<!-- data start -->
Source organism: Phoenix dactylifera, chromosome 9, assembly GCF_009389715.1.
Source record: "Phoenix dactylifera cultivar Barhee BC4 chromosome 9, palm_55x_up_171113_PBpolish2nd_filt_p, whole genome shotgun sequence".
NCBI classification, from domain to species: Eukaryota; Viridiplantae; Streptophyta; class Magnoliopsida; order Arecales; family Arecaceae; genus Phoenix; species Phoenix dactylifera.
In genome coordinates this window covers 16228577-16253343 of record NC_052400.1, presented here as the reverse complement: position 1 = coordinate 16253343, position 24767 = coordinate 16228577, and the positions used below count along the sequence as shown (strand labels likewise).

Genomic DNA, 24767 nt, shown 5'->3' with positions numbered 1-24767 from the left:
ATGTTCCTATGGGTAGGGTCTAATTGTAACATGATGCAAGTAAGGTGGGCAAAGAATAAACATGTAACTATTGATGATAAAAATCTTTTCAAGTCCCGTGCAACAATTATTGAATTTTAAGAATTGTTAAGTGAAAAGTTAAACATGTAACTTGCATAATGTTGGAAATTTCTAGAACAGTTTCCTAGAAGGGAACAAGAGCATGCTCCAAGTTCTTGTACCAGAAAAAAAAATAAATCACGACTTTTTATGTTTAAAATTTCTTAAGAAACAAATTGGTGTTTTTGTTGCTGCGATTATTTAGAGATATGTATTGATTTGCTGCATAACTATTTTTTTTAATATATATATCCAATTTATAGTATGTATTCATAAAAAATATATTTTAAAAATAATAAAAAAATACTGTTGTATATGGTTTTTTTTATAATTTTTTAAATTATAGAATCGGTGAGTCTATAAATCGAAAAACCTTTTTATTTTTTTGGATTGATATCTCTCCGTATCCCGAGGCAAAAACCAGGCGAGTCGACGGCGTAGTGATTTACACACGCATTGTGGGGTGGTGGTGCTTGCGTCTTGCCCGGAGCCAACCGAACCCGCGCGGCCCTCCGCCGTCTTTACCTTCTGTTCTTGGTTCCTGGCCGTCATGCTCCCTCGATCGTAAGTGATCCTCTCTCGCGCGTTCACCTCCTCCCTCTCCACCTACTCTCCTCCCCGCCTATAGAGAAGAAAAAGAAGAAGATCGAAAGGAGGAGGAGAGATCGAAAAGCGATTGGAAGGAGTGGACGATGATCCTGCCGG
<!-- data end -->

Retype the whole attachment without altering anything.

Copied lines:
Source organism: Phoenix dactylifera, chromosome 9, assembly GCF_009389715.1.
Source record: "Phoenix dactylifera cultivar Barhee BC4 chromosome 9, palm_55x_up_171113_PBpolish2nd_filt_p, whole genome shotgun sequence".
NCBI classification, from domain to species: Eukaryota; Viridiplantae; Streptophyta; class Magnoliopsida; order Arecales; family Arecaceae; genus Phoenix; species Phoenix dactylifera.
In genome coordinates this window covers 16228577-16253343 of record NC_052400.1, presented here as the reverse complement: position 1 = coordinate 16253343, position 24767 = coordinate 16228577, and the positions used below count along the sequence as shown (strand labels likewise).

Genomic DNA, 24767 nt, shown 5'->3' with positions numbered 1-24767 from the left:
ATGTTCCTATGGGTAGGGTCTAATTGTAACATGATGCAAGTAAGGTGGGCAAAGAATAAACATGTAACTATTGATGATAAAAATCTTTTCAAGTCCCGTGCAACAATTATTGAATTTTAAGAATTGTTAAGTGAAAAGTTAAACATGTAACTTGCATAATGTTGGAAATTTCTAGAACAGTTTCCTAGAAGGGAACAAGAGCATGCTCCAAGTTCTTGTACCAGAAAAAAAAATAAATCACGACTTTTTATGTTTAAAATTTCTTAAGAAACAAATTGGTGTTTTTGTTGCTGCGATTATTTAGAGATATGTATTGATTTGCTGCATAACTATTTTTTTTAATATATATATCCAATTTATAGTATGTATTCATAAAAAATATATTTTAAAAATAATAAAAAAATACTGTTGTATATGGTTTTTTTTATAATTTTTTAAATTATAGAATCGGTGAGTCTATAAATCGAAAAACCTTTTTATTTTTTTGGATTGATATCTCTCCGTATCCCGAGGCAAAAACCAGGCGAGTCGACGGCGTAGTGATTTACACACGCATTGTGGGGTGGTGGTGCTTGCGTCTTGCCCGGAGCCAACCGAACCCGCGCGGCCCTCCGCCGTCTTTACCTTCTGTTCTTGGTTCCTGGCCGTCATGCTCCCTCGATCGTAAGTGATCCTCTCTCGCGCGTTCACCTCCTCCCTCTCCACCTACTCTCCTCCCCGCCTATAGAGAAGAAAAAGAAGAAGATCGAAAGGAGGAGGAGAGATCGAAAAGCGATTGGAAGGAGTGGACGATGATCCTGCCGG